Faculty of Humanities

Institute of Sociology

The research profile of the Institute of Sociology is characterised by its focus on fundamental, empirical social research. Its key areas of research involve tackling questions that address the basics of the various disciplines of sociology, ranging from industrial sociology, family sociology, migration sociology, social comparison, social structure analysis, technology sociology and transnationalisation research, right through to method development.

The Institute for Sociology is also involved in the key research area of “Cross-border Labour Markets” and conducts a wide variety of research activities in this field. The DFG funds a total of three projects in this sector, one of which is led by Prof. Shire and entitled “Principle Investigator: Cross Border Temporary Agency Work: The Construction of Markets and Transnational Regulation in International Comparison”.

With regard to developing and exploring empirical social research methods, the last two years have seen no fewer than six different research projects completed with funding from the DFG. Several of these DFG projects have involved Prof. Rainer Schnell’s work group developing new techniques for amalgamating different surveys. The key focus of the 2015 project, entitled “Encrypting geocodes for scientific use files”, was based on the encryption of geographical data in accordance with data-protection requirements. Furthermore, as part of another project supported by the DFG, Prof. Schnell was able to set up a record linkage centre at the Institute for Employment Research (IAB) in conjunction with the German Federal Labour Office’s research data centre. Prof. Schnell is also involved in an identity-matching project that incorporates bloom filters in the field of medical care. This year saw the launch of yet another project, which investigates the level of bias in web surveys on the overall health of the general population.

Prof. Petra Stein and her team are working on two DFG-funded projects to develop various models to analyse social processes. The project “Modelling of dyadic decision-making processes in terms of spatial mobility and its consequences” looks at the conception and implementation of a statistical model for the analysis of labour market-related mobility decisions, which enables a joint consideration of the multi-level, multi-stage and household-related components of the decision-making process surrounding spatial mobility. This project forms the basis of the article by Christoph Kern and Petra Stein entitled “Comparing coefficients of nonlinear multivariate regression models between equations”, which was the winner of the Early Career award at the 2015 Conference of the European Survey Research Association. Every two years, this prize is awarded for outstanding work by emerging new scientists in the field of survey methods. The primary focus of the project “Longitudinal modelling of the future development of occupational placement in the third generation of migrants using dynamic microsimulation” is to simulate the integration of migrants into the labour market within a period of 30 years.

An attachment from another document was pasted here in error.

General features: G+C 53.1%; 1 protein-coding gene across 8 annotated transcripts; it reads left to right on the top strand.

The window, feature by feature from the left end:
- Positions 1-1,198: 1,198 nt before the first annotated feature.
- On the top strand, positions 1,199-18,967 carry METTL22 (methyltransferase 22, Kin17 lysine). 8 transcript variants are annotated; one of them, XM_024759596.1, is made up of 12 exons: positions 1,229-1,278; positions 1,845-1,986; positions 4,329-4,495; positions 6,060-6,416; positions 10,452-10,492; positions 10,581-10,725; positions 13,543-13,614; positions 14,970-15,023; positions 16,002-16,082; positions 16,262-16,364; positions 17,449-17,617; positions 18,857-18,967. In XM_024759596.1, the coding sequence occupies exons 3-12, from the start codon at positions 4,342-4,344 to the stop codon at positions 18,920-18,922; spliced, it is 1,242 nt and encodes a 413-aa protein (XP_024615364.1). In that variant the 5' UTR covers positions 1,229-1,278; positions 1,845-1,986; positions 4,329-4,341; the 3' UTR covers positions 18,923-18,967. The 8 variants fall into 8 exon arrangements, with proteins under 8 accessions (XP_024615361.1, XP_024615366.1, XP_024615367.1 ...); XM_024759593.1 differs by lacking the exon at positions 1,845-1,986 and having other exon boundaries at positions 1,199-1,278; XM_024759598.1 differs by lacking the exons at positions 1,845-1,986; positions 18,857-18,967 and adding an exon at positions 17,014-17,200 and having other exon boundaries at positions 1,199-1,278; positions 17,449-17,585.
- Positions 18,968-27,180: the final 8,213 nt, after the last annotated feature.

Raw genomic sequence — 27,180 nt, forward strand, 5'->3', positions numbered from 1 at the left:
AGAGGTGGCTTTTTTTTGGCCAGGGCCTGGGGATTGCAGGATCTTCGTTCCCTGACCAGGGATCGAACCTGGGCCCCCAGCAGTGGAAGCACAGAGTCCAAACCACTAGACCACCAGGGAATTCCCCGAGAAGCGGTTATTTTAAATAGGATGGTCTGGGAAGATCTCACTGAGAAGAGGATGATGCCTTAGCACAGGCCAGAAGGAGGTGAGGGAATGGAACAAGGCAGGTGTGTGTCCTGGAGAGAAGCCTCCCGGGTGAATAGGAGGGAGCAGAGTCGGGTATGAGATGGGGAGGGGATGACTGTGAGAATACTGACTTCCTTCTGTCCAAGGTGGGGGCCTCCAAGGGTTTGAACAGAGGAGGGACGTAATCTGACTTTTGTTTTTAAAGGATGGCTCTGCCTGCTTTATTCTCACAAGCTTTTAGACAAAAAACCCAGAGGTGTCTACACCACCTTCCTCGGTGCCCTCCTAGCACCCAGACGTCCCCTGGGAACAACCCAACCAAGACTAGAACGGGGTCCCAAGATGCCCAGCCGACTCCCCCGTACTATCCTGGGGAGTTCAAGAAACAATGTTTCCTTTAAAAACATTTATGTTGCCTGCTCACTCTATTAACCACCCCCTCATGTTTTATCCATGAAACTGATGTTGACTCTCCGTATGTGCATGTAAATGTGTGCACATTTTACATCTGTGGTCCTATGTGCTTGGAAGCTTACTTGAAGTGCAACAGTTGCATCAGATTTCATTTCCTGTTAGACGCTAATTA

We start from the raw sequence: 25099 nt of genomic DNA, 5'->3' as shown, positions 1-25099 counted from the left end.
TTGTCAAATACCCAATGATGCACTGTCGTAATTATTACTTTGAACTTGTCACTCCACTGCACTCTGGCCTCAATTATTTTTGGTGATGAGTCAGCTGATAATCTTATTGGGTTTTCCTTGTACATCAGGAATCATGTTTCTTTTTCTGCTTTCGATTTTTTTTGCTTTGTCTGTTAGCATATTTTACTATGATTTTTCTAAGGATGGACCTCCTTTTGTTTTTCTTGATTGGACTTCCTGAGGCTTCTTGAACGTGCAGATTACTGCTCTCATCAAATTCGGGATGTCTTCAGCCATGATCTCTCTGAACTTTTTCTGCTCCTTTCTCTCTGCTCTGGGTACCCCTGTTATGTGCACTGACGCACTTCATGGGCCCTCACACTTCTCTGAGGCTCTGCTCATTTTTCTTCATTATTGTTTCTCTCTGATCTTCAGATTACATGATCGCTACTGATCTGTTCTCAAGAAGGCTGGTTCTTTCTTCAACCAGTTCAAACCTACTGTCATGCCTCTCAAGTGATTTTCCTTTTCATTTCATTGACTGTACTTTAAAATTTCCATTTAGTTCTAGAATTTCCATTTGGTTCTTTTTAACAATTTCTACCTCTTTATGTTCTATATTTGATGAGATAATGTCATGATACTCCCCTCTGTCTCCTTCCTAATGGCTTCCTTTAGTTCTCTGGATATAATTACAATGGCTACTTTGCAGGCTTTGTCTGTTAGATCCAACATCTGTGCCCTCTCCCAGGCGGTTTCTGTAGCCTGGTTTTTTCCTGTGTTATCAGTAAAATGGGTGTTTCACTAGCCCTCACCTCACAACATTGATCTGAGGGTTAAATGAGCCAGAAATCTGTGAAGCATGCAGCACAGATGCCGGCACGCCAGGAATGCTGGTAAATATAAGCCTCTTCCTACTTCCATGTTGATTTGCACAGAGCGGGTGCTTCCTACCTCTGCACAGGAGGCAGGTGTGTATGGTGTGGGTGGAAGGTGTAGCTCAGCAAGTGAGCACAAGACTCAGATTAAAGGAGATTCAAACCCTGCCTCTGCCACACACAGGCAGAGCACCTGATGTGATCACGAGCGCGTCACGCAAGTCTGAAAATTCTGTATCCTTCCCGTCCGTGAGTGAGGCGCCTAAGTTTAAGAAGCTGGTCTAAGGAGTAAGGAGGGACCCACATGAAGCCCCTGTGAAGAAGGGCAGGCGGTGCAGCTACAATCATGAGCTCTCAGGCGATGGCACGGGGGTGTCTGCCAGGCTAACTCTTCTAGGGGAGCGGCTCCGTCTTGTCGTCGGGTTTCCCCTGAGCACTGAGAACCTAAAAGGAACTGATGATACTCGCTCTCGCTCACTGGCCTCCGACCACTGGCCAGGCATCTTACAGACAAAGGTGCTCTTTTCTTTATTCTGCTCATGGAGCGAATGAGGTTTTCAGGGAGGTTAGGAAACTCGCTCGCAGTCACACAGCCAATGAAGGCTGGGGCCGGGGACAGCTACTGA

Questions surrounding migration and integration are the mainstay of Prof. Marcel Erlinghagen’s dedicated work group. Over the years, one of its key focal points has been the causes, conditions and consequences of emigration from and back to Germany. In a study supported by the Mercator Foundation, which was carried out by Prof. Erlinghagen in cooperation with the Expert Council of German Foundations on Integration and Migration (SVR) and the Federal Institute for Population Research (BIB), emigrants leaving and returning to Germany were surveyed to a much greater extent than ever before to establish their motives for relocation. Furthermore, Prof. Erlinghagen was even able to secure funding for the project “Social participation of young migrants and their integration into the labour market in later life”. Scheduled to start at the beginning of next year, the funding for this project came from the scheme for research into emigration and integration – part of the funding programme for supporting humanities and social sciences in North Rhine-Westphalia. Prof. Erlinghagen seeks to use this project to analyse the connection between the sporting, musical and other social activities of adolescent migrants and their later integration into the world of work.

Since her appointment in April 2016, Prof. Anne Busch-Heizmann has been working with her team to investigate the relationship between business structures to promote equal opportunities – such as operational measures for gender equality and balancing family and work life – and gender-specific social inequalities. Her latest project, “The ambivalent importance of organisational structures for explaining social inequalities between women and men”, has recently secured funding from the DFG. Its notable aim is to expose potential ambivalence in the impact of these business structures.

Transnationalisation processes in the field of information and culture is one of the key research areas of Prof. Sigrid Quack. In cooperation with the University of Innsbruck, Professor Quack seeks to establish how those involved in creative processes deal with intellectual property (IP)-related uncertainty in practice as part of the “Organised creativity under regulatory uncertainty” project, which is associated with “Organised Creativity” – a DFG-funded research group.